“We explore, or we expire,” said astronaut Buzz Aldrin, of the Apollo 11 mission and one of the first two humans to land on the moon.
This simple sentence won over SXSW this year, the event in Austin, Texas which brings together some of the brightest minds in technology and innovation to collaborate.
In his keynote speech, Aldrin was talking about the push to Mars, but his speech and sentiment went wider – exploring how people and organisations are thinking and learning new ways to communicate, adapt, survive and flourish.
Virtual reality (VR) was everywhere, but there is still real debate about its real world application. In our view, VR is still looking like fun toys to promote films and event experiences. Smells a little like 3D TVs to us, and we know how that fad ended.
Does anyone really want to wear those headsets?
AI, however, is another matter. This was hot for the second year running and is being positioned as the next big disruptor.
Harley Davidson, for example, is using an AI tool to match audiences to its current database – finding customers who might be interested in purchasing a motorbike through machine learning. It attributes 40% of its sales in New York to this tool.
Disney’s R&D studio is using AI as a tool for storytelling across multiple digital platforms.
One speaker estimated that a 30-year grace period before AI completely takes over the workplace, calling for a push to design AI to augment rather than replace people.
This requires a clear distinction between AI (artificial intelligence) and IA, or intelligent augmentation.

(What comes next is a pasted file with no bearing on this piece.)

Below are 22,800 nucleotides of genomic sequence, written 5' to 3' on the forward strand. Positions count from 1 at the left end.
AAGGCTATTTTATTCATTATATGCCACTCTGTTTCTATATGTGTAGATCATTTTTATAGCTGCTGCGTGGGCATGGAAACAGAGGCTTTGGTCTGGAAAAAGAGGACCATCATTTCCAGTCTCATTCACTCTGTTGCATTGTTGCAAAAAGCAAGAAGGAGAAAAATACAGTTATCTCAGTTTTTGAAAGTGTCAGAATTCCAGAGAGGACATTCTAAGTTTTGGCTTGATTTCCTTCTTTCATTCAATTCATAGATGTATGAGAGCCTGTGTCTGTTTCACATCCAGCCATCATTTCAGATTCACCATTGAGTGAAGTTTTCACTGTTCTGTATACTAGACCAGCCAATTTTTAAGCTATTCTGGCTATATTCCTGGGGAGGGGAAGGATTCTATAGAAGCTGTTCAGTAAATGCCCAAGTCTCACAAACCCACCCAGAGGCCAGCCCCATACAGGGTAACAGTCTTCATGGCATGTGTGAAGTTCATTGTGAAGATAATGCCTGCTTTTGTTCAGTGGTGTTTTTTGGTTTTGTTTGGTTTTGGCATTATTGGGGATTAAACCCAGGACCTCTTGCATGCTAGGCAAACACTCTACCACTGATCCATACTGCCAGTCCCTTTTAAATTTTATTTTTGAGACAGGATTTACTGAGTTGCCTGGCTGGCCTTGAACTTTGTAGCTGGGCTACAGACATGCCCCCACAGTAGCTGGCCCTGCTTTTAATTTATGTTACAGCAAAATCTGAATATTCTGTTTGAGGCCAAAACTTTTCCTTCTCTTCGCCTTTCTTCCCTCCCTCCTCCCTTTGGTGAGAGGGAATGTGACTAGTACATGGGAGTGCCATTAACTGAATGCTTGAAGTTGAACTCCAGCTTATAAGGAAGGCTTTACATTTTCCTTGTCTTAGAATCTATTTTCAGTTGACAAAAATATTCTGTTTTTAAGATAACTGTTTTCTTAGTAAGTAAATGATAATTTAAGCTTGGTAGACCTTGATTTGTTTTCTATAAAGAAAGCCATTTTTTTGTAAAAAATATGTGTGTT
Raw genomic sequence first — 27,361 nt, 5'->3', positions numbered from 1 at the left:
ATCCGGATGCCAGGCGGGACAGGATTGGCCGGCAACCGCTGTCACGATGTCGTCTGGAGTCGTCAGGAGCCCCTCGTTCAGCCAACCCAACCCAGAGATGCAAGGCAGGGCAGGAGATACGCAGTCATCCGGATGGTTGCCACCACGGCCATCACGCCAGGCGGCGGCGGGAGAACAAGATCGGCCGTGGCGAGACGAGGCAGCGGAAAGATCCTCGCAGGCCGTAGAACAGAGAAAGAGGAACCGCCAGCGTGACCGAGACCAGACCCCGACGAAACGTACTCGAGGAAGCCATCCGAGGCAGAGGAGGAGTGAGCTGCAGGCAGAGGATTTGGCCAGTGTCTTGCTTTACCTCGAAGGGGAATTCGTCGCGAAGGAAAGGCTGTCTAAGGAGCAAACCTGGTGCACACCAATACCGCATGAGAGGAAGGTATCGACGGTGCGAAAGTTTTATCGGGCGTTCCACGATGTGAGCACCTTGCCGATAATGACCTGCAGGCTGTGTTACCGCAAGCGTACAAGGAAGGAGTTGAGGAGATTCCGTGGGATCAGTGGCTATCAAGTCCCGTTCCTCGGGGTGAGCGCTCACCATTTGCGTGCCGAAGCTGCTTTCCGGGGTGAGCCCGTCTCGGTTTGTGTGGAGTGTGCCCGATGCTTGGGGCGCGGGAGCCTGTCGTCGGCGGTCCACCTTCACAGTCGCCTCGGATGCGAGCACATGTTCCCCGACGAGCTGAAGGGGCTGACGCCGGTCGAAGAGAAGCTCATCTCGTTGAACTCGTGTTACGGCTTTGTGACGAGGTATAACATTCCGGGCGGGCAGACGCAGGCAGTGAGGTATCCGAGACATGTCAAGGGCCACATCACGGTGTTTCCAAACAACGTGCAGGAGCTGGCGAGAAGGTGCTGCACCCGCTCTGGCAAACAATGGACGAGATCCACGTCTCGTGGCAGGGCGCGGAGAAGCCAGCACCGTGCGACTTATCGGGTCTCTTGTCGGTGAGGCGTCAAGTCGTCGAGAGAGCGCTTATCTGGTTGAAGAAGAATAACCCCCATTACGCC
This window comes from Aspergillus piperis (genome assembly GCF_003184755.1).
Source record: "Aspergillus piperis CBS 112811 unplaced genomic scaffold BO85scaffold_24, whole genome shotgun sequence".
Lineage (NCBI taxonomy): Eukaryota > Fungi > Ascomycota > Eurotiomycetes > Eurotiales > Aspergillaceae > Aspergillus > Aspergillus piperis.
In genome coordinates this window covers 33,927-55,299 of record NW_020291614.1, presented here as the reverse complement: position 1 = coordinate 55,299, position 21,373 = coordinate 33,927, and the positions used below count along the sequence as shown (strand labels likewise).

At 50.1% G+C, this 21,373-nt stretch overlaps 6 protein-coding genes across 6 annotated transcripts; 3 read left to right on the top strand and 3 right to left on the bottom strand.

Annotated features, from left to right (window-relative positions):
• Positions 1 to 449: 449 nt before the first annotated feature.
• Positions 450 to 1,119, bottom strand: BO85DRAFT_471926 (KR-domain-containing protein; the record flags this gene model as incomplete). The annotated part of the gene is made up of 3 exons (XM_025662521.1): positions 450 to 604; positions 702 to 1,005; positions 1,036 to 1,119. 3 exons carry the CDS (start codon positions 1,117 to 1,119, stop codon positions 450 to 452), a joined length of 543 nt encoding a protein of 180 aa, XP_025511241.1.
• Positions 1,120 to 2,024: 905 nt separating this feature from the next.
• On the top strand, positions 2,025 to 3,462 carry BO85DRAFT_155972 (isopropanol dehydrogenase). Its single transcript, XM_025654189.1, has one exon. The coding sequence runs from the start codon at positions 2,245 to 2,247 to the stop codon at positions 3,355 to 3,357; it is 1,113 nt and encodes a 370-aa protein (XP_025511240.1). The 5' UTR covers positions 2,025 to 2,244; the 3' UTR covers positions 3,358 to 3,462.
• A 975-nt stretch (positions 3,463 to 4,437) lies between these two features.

AI is about reproducing human cognition and functioning autonomously, while IA is about supplementing and supporting it, leaving the intentionality of human operators at the heart of the process.
For brands, this is going to continue to be about making sense of complex data through machine learning, enhance and augment, rather than merely removing human roles.
Back to Mr Aldrin’s alma mater, NASA, which is working with Google to explore the application of quantum computing to artificial intelligence.
The space agency’s Quantum Artificial Intelligence Laboratory (QuAIL) is using quantum computers to perform calculations that are difficult or impossible using conventional supercomputers, effectively becoming a quasi-AI.
The team aims to demonstrate that quantum computing and quantum algorithms may someday dramatically improve the agency’s ability to solve difficult problems for space missions but also back on earth.